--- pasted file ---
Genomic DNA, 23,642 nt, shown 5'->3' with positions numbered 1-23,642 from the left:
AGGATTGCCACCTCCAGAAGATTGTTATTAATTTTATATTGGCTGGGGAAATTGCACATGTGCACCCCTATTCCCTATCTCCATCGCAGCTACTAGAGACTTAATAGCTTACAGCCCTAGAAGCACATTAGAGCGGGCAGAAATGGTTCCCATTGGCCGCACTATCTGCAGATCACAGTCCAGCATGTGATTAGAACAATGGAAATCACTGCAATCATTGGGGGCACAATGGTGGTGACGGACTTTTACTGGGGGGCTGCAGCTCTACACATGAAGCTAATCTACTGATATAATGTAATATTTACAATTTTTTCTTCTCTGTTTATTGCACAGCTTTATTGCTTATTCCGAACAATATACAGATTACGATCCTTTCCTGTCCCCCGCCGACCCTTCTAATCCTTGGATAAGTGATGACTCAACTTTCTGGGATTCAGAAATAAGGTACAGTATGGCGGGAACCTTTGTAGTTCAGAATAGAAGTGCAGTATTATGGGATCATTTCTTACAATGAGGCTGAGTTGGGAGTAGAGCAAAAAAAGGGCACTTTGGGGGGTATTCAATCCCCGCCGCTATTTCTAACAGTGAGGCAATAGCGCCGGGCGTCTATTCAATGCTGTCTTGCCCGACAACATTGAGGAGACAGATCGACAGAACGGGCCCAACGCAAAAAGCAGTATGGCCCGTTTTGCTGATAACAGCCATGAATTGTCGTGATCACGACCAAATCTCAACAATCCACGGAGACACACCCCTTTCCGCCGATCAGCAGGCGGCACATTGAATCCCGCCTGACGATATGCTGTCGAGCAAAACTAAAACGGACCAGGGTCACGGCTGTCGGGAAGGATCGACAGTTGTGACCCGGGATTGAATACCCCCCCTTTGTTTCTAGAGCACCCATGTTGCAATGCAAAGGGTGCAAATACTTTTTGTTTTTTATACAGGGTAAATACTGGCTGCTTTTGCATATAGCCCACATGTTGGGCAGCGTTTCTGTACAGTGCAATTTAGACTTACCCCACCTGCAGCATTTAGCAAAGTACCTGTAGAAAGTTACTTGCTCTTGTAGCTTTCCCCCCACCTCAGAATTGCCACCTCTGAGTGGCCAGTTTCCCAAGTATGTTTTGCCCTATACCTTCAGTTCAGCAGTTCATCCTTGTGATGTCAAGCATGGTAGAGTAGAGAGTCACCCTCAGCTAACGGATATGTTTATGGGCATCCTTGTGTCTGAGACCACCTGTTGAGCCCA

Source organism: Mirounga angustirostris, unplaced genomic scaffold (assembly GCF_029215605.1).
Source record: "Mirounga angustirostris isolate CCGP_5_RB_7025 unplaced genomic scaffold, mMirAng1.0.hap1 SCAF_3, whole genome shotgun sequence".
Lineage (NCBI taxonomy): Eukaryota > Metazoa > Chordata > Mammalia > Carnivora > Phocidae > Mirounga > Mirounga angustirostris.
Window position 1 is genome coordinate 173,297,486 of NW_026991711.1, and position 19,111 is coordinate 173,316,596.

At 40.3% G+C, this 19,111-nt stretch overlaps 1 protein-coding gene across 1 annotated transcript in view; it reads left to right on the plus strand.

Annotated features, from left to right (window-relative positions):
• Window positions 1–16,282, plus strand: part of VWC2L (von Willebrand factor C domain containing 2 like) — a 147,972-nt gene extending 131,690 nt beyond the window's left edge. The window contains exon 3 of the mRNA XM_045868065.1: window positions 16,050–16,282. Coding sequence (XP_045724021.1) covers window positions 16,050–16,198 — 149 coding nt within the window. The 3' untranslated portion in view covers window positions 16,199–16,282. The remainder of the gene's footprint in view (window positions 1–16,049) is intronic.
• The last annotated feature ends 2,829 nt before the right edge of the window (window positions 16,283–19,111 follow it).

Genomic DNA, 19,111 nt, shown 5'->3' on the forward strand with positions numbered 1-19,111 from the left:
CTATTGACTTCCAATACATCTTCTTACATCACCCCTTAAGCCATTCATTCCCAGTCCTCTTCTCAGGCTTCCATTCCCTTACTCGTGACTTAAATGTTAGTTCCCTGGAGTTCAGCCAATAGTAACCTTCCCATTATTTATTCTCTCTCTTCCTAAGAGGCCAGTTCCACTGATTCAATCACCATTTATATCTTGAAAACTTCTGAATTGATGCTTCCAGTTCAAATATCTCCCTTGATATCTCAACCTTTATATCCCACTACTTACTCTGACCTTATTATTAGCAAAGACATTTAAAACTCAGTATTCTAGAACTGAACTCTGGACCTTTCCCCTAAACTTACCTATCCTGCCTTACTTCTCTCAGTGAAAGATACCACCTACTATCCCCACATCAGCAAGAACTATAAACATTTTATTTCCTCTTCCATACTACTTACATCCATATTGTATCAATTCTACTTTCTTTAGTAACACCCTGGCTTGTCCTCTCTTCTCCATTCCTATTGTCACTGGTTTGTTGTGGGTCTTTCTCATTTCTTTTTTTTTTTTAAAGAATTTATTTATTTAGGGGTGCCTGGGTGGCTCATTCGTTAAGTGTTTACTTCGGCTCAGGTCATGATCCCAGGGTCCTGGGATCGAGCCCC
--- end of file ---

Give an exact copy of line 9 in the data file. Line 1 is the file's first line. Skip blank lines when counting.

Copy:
• Window positions 1–16,282, plus strand: part of VWC2L (von Willebrand factor C domain containing 2 like) — a 147,972-nt gene extending 131,690 nt beyond the window's left edge. The window contains exon 3 of the mRNA XM_045868065.1: window positions 16,050–16,282. Coding sequence (XP_045724021.1) covers window positions 16,050–16,198 — 149 coding nt within the window. The 3' untranslated portion in view covers window positions 16,199–16,282. The remainder of the gene's footprint in view (window positions 1–16,049) is intronic.